German Chancellor Angela Merkel and US President Donald Trump emphasized the importance of transatlantic ties at a press conference on Friday. Iran, trade and defense spending were high on the agenda.
US President Donald Trump afforded German Chancellor Angela Merkel a warm welcome at the White House Friday, calling her an "extraordinary woman."
But Merkel's "working trip," which follows French President Emmanuel Macron's state visit to the United States, did not appear to bring significant progress on a range of disagreements, including US tariffs and Trump's opposition to the Iran nuclear deal.
What they said:
Iran: Trump said, "We must make sure that this murderous regime does not get nuclear weapons." Merkel said the 2015 nuclear deal with Iran was a "first step" toward curtailing Iran's ambitions in the Middle East. "But we also think ... that this is not sufficient in order to see to it that Iran's ambitions are curbed and contained," she added.
US tariffs: Merkel said the two leaders had "an exchange of views" on whether the US would extend an EU exemption for US tariffs on steel and aluminum imports, but gave no further details. "The decision [on whether to grant the extension] lies with the president," she said.
Defense spending: Trump said NATO allies need to "spend 2 percent and hopefully much more of GDP on defense," he added without explicitly mentioning Germany. Merkel said that Germany's defense budget would increase in 2019 and that it was on its way to meeting the 2 percent goal.
Trade deficits: Trump said the US wants "fair and reciprocal" trade with European countries and cited the US trade deficit with the European Union. Merkel said Germany wanted "fair trade" in line with global trading rules. She also hinted at opening negotiations on a bilateral US-EU trade deal.
North Korea: Trump thanked Merkel for helping the US in its "maximum pressure" campaign toward North Korea. He added that the US is "not going to be played" in peace talks with Pyongyang. Merkel credited Trump for remaining vigilant in maintaining sanctions on North Korea and said she would work with Trump to stop the North's nuclear program.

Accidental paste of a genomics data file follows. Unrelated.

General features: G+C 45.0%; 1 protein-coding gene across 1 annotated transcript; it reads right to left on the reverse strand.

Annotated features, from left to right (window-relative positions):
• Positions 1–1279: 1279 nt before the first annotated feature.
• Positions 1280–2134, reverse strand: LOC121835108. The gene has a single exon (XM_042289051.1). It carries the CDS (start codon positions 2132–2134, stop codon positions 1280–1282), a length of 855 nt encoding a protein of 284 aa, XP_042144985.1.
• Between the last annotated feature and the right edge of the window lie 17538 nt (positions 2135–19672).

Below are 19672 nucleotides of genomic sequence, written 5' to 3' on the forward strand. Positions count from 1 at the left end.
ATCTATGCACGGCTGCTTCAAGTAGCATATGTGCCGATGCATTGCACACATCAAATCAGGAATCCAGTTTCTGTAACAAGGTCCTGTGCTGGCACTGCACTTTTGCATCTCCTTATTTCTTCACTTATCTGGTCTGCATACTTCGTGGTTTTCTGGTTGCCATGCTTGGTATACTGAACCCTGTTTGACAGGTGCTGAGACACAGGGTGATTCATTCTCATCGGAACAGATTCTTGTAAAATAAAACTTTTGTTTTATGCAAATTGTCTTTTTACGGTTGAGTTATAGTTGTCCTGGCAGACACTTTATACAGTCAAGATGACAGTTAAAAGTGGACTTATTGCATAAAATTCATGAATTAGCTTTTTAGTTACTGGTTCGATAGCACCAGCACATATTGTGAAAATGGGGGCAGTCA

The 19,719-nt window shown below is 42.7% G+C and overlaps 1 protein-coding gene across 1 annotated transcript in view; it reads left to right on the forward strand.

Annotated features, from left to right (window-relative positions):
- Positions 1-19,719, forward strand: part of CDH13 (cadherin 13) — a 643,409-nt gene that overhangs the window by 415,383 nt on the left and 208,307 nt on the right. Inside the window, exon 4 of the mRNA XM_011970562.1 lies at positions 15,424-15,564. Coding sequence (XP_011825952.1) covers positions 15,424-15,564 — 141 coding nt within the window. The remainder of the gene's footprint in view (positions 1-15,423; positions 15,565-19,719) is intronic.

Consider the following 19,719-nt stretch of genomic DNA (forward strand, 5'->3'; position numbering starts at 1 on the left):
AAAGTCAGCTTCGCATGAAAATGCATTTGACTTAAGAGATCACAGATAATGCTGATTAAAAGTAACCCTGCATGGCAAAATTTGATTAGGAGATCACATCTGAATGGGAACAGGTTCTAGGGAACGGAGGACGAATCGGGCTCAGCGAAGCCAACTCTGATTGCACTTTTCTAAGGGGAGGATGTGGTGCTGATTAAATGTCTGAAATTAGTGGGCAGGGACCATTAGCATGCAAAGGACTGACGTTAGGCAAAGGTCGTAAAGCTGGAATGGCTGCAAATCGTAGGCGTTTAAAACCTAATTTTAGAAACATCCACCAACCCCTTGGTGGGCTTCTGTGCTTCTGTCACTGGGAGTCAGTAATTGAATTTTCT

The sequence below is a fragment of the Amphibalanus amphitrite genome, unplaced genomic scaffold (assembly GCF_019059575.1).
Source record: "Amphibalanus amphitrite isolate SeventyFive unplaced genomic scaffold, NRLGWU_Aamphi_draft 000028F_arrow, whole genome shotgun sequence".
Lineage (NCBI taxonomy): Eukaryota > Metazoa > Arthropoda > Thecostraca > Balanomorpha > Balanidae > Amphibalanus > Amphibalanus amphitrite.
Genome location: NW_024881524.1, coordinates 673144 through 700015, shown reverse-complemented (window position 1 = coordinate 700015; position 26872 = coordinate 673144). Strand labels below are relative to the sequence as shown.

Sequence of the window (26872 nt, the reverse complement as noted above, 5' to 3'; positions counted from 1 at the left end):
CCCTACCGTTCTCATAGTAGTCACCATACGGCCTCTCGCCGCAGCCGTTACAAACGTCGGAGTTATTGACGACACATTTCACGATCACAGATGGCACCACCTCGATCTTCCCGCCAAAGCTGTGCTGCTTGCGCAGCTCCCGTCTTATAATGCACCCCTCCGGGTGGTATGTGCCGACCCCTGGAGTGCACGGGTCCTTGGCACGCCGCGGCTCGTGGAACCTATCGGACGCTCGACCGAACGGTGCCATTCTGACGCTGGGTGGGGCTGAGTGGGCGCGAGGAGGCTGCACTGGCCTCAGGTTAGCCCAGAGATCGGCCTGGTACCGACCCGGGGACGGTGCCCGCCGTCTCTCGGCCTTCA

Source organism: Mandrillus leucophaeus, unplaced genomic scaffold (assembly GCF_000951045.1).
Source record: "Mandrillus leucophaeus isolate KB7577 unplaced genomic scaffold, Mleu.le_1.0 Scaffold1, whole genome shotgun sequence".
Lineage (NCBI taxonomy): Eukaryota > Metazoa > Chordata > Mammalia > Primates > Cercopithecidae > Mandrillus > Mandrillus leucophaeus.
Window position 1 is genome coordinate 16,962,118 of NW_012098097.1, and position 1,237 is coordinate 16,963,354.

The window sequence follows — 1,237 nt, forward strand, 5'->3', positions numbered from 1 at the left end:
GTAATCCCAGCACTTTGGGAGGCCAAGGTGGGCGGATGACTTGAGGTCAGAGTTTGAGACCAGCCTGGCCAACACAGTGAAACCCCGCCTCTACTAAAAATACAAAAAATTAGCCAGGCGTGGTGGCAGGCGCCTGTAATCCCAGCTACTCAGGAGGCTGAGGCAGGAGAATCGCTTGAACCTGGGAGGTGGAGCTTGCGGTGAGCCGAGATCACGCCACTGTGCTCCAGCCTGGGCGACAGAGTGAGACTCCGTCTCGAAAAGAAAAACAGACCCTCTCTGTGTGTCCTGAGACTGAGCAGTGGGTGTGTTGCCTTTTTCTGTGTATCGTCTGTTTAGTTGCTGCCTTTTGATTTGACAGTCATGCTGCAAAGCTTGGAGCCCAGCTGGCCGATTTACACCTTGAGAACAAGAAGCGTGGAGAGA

In Macron's footsteps
French President Emmanuel Macron spent three days in the US earlier in the week in a state visit to the US. The French president used his trip to lobby Trump to stay in the 2015 nuclear deal with Iran and refrain from slapping tariffs on goods from allied countries.
Protecting free trade from Trump
The US enacted tariffs on steel and aluminum imports in late March, but temporarily exempted European imports from the measures at the last minute. Germany's exporting companies called on Merkel to convince Washington to maintain the exemption beyond May 1.
Protecting the Iran deal from Trump
Trump has repeatedly criticized the 2015 Iran nuclear deal and threatened to withdraw the US from it unless changes are made by May 12. The agreement suspended international sanctions in return for Iran promising to halt its nuclear program. Merkel and Macron want to save the deal.
During her visit, Merkel gifted Trump a framed map created in 1705 that depicts the Palatinate region in western Germany. Some of Trump's ancestors emigrated from the city of Kallstadt in the region to the United States.
The German chancellor ate a cheeseburger with bacon and french fries after she arrived in Washington on Thursday evening, according to a waiter from J. Paul's restaurant. The waiter, who told German broadcaster n-tv about the meal, said Merkel washed it all down with a Pinot Grigio.